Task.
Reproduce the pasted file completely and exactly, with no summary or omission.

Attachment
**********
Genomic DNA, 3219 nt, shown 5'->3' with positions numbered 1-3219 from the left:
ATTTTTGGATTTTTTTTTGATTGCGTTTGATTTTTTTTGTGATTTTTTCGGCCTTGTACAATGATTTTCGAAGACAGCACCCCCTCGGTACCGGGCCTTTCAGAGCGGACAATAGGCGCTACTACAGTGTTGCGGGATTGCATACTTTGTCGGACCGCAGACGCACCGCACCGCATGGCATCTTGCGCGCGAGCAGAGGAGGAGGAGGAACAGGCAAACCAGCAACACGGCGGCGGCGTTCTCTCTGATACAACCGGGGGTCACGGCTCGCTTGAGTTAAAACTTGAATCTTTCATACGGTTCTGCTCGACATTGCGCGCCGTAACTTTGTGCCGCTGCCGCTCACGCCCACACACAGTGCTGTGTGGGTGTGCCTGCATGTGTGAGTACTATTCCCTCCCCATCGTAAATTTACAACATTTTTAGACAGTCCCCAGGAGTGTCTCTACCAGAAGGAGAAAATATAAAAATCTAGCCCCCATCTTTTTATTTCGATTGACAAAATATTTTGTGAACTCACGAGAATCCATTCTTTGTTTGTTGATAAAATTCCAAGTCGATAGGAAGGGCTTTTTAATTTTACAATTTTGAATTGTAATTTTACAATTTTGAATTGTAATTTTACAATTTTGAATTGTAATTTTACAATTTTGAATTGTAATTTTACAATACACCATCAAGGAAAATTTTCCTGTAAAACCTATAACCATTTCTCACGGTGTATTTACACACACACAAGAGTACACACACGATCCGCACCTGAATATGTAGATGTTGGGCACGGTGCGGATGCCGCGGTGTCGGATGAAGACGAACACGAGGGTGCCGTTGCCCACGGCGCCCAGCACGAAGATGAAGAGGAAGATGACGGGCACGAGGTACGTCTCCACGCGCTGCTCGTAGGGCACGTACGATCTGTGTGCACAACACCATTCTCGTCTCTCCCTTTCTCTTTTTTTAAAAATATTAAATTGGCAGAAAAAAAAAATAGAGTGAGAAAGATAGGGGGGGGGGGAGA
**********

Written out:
Genomic DNA, 3219 nt, shown 5'->3' with positions numbered 1-3219 from the left:
ATTTTTGGATTTTTTTTTGATTGCGTTTGATTTTTTTTGTGATTTTTTCGGCCTTGTACAATGATTTTCGAAGACAGCACCCCCTCGGTACCGGGCCTTTCAGAGCGGACAATAGGCGCTACTACAGTGTTGCGGGATTGCATACTTTGTCGGACCGCAGACGCACCGCACCGCATGGCATCTTGCGCGCGAGCAGAGGAGGAGGAGGAACAGGCAAACCAGCAACACGGCGGCGGCGTTCTCTCTGATACAACCGGGGGTCACGGCTCGCTTGAGTTAAAACTTGAATCTTTCATACGGTTCTGCTCGACATTGCGCGCCGTAACTTTGTGCCGCTGCCGCTCACGCCCACACACAGTGCTGTGTGGGTGTGCCTGCATGTGTGAGTACTATTCCCTCCCCATCGTAAATTTACAACATTTTTAGACAGTCCCCAGGAGTGTCTCTACCAGAAGGAGAAAATATAAAAATCTAGCCCCCATCTTTTTATTTCGATTGACAAAATATTTTGTGAACTCACGAGAATCCATTCTTTGTTTGTTGATAAAATTCCAAGTCGATAGGAAGGGCTTTTTAATTTTACAATTTTGAATTGTAATTTTACAATTTTGAATTGTAATTTTACAATTTTGAATTGTAATTTTACAATTTTGAATTGTAATTTTACAATACACCATCAAGGAAAATTTTCCTGTAAAACCTATAACCATTTCTCACGGTGTATTTACACACACACAAGAGTACACACACGATCCGCACCTGAATATGTAGATGTTGGGCACGGTGCGGATGCCGCGGTGTCGGATGAAGACGAACACGAGGGTGCCGTTGCCCACGGCGCCCAGCACGAAGATGAAGAGGAAGATGACGGGCACGAGGTACGTCTCCACGCGCTGCTCGTAGGGCACGTACGATCTGTGTGCACAACACCATTCTCGTCTCTCCCTTTCTCTTTTTTTAAAAATATTAAATTGGCAGAAAAAAAAAATAGAGTGAGAAAGATAGGGGGGGGGGGAGA